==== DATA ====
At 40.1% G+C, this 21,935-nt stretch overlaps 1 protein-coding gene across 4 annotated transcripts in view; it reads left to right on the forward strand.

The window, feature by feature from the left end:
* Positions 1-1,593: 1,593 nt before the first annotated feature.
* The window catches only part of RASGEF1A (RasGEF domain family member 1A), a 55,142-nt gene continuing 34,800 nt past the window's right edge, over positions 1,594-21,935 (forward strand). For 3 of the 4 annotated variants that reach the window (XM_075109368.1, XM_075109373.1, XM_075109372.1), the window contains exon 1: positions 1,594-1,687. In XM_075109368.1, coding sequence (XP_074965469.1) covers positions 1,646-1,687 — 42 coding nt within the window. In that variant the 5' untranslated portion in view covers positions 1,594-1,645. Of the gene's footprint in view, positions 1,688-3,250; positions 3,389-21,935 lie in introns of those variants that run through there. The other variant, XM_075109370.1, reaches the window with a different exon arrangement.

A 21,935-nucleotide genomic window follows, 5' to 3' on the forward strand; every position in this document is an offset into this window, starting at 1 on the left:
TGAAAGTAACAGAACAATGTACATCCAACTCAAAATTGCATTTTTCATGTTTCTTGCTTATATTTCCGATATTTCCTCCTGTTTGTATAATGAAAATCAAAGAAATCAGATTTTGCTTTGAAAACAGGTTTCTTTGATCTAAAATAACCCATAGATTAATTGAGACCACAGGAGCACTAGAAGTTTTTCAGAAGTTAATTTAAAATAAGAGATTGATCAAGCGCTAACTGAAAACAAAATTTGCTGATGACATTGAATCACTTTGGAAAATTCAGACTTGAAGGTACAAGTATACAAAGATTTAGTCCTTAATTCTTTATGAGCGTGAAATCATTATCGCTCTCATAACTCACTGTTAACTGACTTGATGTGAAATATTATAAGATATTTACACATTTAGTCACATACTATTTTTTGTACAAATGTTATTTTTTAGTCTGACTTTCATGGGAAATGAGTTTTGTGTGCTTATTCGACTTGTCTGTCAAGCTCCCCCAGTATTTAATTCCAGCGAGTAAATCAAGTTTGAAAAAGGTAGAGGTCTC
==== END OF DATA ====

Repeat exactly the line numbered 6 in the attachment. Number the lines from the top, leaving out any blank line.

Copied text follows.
TGAAAGTAACAGAACAATGTACATCCAACTCAAAATTGCATTTTTCATGTTTCTTGCTTATATTTCCGATATTTCCTCCTGTTTGTATAATGAAAATCAAAGAAATCAGATTTTGCTTTGAAAACAGGTTTCTTTGATCTAAAATAACCCATAGATTAATTGAGACCACAGGAGCACTAGAAGTTTTTCAGAAGTTAATTTAAAATAAGAGATTGATCAAGCGCTAACTGAAAACAAAATTTGCTGATGACATTGAATCACTTTGGAAAATTCAGACTTGAAGGTACAAGTATACAAAGATTTAGTCCTTAATTCTTTATGAGCGTGAAATCATTATCGCTCTCATAACTCACTGTTAACTGACTTGATGTGAAATATTATAAGATATTTACACATTTAGTCACATACTATTTTTTGTACAAATGTTATTTTTTAGTCTGACTTTCATGGGAAATGAGTTTTGTGTGCTTATTCGACTTGTCTGTCAAGCTCCCCCAGTATTTAATTCCAGCGAGTAAATCAAGTTTGAAAAAGGTAGAGGTCTC